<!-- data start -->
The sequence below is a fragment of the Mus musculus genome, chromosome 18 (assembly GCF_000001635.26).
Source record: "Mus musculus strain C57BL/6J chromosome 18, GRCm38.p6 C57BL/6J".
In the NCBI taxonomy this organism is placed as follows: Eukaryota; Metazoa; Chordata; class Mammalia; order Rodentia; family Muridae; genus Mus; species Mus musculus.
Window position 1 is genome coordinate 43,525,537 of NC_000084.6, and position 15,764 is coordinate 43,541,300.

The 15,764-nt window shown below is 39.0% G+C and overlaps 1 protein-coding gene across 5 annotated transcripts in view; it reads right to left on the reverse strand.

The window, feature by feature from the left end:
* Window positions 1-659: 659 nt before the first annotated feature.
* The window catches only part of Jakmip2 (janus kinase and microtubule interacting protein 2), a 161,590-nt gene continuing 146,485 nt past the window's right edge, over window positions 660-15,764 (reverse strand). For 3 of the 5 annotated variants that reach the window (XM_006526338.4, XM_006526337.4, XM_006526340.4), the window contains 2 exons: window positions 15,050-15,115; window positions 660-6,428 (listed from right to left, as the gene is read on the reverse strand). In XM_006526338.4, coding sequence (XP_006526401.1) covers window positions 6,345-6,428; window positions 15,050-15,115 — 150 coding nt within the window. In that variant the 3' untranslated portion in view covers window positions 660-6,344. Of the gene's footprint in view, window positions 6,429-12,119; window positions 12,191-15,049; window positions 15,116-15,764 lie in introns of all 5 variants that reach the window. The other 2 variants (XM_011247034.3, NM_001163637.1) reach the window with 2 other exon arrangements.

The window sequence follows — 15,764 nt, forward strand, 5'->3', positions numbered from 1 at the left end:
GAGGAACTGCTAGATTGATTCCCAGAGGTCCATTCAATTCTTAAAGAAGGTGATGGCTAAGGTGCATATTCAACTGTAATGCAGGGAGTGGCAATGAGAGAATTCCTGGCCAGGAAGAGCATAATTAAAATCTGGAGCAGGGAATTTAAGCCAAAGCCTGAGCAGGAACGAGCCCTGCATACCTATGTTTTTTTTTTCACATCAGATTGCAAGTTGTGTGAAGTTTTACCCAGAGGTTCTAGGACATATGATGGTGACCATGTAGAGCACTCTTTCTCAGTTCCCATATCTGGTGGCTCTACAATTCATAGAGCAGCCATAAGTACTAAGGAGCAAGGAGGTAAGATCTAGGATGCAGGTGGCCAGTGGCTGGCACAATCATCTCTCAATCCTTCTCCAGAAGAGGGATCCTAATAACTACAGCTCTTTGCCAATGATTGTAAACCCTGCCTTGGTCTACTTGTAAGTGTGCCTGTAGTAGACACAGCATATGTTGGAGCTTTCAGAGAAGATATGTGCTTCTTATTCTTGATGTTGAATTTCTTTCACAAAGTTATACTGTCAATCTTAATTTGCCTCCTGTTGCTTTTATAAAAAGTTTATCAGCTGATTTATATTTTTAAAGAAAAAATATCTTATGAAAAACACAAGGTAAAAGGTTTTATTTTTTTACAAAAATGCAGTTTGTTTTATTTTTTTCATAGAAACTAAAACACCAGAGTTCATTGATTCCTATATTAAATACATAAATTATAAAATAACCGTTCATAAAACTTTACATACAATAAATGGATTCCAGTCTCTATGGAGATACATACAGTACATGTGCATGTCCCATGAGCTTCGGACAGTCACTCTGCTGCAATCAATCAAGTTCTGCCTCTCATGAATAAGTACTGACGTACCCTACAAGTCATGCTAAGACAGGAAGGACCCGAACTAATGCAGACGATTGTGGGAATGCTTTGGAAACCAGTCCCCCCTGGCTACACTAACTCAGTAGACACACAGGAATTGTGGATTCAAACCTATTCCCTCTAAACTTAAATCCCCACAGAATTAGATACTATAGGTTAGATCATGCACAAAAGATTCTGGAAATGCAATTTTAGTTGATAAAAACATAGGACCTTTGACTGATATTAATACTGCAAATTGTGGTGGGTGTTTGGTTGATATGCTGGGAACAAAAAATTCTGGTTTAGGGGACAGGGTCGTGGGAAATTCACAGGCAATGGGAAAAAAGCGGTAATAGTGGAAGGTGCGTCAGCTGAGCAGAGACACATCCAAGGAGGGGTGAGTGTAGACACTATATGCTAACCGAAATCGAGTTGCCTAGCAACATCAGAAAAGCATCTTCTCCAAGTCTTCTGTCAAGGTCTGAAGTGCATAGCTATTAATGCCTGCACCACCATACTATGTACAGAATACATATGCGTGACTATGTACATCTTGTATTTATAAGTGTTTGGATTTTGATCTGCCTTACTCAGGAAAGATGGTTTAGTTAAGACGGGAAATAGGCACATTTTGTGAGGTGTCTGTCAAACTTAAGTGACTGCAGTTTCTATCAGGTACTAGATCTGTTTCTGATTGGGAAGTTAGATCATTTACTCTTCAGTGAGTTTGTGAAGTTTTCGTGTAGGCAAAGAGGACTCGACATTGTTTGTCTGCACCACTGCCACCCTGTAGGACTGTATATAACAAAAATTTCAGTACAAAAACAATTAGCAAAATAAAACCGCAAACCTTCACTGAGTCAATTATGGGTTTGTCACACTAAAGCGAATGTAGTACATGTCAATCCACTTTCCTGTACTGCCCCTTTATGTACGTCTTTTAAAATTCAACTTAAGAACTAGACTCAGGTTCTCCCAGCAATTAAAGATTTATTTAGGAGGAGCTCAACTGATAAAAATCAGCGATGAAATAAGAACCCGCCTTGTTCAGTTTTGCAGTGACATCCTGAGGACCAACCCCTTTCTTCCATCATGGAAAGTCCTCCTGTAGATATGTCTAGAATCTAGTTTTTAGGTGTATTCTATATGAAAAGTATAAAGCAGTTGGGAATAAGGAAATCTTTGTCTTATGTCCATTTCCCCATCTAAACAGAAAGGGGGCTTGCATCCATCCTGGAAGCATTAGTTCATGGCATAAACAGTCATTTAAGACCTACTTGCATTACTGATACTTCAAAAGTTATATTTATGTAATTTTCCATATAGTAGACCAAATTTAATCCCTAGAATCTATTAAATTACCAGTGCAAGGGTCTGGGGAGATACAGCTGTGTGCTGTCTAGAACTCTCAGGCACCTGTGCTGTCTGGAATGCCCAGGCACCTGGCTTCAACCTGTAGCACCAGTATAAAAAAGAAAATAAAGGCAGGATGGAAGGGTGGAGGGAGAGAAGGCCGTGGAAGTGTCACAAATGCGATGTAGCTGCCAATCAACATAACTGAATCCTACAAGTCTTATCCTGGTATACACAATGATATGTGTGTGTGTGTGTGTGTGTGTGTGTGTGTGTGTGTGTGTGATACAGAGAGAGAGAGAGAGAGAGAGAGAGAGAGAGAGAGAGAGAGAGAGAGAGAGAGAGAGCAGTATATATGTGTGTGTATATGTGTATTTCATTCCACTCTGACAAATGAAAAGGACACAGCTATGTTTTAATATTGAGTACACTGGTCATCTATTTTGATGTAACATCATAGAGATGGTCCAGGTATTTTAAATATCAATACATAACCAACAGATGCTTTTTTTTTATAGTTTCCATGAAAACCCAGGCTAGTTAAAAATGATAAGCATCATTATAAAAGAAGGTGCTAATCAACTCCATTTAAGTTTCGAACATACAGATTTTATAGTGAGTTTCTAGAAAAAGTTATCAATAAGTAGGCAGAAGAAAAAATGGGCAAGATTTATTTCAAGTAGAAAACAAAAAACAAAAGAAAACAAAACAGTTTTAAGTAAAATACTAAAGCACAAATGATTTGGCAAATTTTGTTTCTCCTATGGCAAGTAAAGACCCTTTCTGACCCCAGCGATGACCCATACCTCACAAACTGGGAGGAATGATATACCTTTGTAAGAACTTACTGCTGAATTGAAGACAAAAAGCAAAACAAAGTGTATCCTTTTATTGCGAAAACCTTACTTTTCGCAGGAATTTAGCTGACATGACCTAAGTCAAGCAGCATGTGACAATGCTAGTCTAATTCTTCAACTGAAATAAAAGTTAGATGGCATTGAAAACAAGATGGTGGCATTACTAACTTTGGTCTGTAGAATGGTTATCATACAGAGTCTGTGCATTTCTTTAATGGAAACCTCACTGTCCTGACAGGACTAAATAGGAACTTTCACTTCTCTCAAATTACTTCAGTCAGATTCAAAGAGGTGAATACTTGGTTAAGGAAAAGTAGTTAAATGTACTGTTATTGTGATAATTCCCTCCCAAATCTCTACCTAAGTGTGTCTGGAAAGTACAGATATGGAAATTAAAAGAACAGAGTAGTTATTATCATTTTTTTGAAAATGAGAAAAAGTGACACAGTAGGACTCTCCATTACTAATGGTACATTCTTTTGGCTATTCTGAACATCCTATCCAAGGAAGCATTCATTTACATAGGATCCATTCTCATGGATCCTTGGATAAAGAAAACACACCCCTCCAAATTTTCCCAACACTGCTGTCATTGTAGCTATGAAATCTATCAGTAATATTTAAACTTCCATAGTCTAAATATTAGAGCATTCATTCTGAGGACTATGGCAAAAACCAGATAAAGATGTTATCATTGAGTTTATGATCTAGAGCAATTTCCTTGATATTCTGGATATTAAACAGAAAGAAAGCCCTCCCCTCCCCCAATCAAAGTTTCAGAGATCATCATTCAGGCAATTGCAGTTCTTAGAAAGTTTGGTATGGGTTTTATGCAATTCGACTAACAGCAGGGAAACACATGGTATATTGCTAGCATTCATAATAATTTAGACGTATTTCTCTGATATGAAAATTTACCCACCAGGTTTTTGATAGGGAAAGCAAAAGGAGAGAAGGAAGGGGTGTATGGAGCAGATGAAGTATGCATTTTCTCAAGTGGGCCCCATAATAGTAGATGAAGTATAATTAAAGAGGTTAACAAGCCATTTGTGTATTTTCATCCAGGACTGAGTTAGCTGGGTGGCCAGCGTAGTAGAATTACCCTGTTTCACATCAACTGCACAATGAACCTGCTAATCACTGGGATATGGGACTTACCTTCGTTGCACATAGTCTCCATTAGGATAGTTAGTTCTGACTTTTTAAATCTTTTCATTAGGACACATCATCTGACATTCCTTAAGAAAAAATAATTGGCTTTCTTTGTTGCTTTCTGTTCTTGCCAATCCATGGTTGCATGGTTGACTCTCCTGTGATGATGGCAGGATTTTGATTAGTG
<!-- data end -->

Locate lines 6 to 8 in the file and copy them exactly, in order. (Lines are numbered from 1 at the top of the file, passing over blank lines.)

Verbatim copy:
The window, feature by feature from the left end:
* Window positions 1-659: 659 nt before the first annotated feature.
* The window catches only part of Jakmip2 (janus kinase and microtubule interacting protein 2), a 161,590-nt gene continuing 146,485 nt past the window's right edge, over window positions 660-15,764 (reverse strand). For 3 of the 5 annotated variants that reach the window (XM_006526338.4, XM_006526337.4, XM_006526340.4), the window contains 2 exons: window positions 15,050-15,115; window positions 660-6,428 (listed from right to left, as the gene is read on the reverse strand). In XM_006526338.4, coding sequence (XP_006526401.1) covers window positions 6,345-6,428; window positions 15,050-15,115 — 150 coding nt within the window. In that variant the 3' untranslated portion in view covers window positions 660-6,344. Of the gene's footprint in view, window positions 6,429-12,119; window positions 12,191-15,049; window positions 15,116-15,764 lie in introns of all 5 variants that reach the window. The other 2 variants (XM_011247034.3, NM_001163637.1) reach the window with 2 other exon arrangements.